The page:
The effect of social networks and social support on mental health services use, following a life event, among the Baltimore epidemiologic catchment area cohort

Pallab K. Maulik, William W Eaton, Catherine P. Bradshaw

Research output: Contribution to journalArticle

Abstract

The study examined the association between life events and mental health services use, accounting for social networks and social support. Main and stress-buffering effects were estimated using longitudinal data from the Baltimore Epidemiologic Catchment Area cohort (1,920 participants in 1993-1996, of whom 1,071 were re-interviewed in 2004-2005). Following a life event, the odds of using general medical services were increased by almost 50% when there was increased social support from spouse/partner (referral function). The odds of using mental health services within general health setup were reduced by 60% when there was increased support from relatives (stress-reduction function). Increased social support from friends and relatives was associated with a 40-60% decreased odds of using specialty psychiatric services after experiencing different life events (stress-reduction function). Overall, social support rather than social networks were more strongly associated with increased mental health service use following a life event. The implications for service delivery and program development are discussed.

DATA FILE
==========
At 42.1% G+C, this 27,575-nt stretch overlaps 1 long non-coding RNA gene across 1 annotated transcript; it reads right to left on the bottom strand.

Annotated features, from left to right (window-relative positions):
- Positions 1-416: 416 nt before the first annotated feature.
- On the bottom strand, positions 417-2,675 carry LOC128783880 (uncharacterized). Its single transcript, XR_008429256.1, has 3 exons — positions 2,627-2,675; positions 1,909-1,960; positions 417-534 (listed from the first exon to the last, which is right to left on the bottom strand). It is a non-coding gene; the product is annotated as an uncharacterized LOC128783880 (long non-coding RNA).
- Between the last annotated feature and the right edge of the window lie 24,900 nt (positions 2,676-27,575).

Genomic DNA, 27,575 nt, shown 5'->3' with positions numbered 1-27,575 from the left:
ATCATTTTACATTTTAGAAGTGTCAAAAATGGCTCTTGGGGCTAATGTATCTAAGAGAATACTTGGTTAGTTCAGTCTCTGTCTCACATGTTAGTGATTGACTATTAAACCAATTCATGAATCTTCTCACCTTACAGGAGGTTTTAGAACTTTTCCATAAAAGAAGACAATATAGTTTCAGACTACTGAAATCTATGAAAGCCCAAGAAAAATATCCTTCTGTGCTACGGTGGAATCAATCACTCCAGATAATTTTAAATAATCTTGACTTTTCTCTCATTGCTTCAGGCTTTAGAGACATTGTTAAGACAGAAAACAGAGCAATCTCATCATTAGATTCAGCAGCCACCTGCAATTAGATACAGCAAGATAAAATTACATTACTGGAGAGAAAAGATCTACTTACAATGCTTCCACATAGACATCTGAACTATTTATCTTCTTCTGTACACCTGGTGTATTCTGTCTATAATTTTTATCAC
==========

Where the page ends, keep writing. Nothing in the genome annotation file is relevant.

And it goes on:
Original languageEnglish (US)
Pages (from-to)29-50
Number of pages22
JournalThe Journal of Behavioral Health Services & Research
Volume38
Issue number1
DOIs
StatePublished - Jan 2011

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Baltimore
Mental Health Services
Social Support
social support
social network
health service
mental health
event
medical services
spouse
Program Development
Spouses
Psychological Stress
Psychiatry
Referral and Consultation
health
Health

ASJC Scopus subject areas

  • Health(social science)
  • Health Policy
  • Public Health, Environmental and Occupational Health
  • Medicine(all)

Cite this

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abstract = "The study examined the association between life events and mental health services use, accounting for social networks and social support. Main and stress-buffering effects were estimated using longitudinal data from the Baltimore Epidemiologic Catchment Area cohort (1,920 participants in 1993-1996, of whom 1,071 were re-interviewed in 2004-2005). Following a life event, the odds of using general medical services were increased by almost 50{\%} when there was increased social support from spouse/partner (referral function). The odds of using mental health services within general health setup were reduced by 60{\%} when there was increased support from relatives (stress-reduction function). Increased social support from friends and relatives was associated with a 40-60{\%} decreased odds of using specialty psychiatric services after experiencing different life events (stress-reduction function). Overall, social support rather than social networks were more strongly associated with increased mental health service use following a life event. The implications for service delivery and program development are discussed.",
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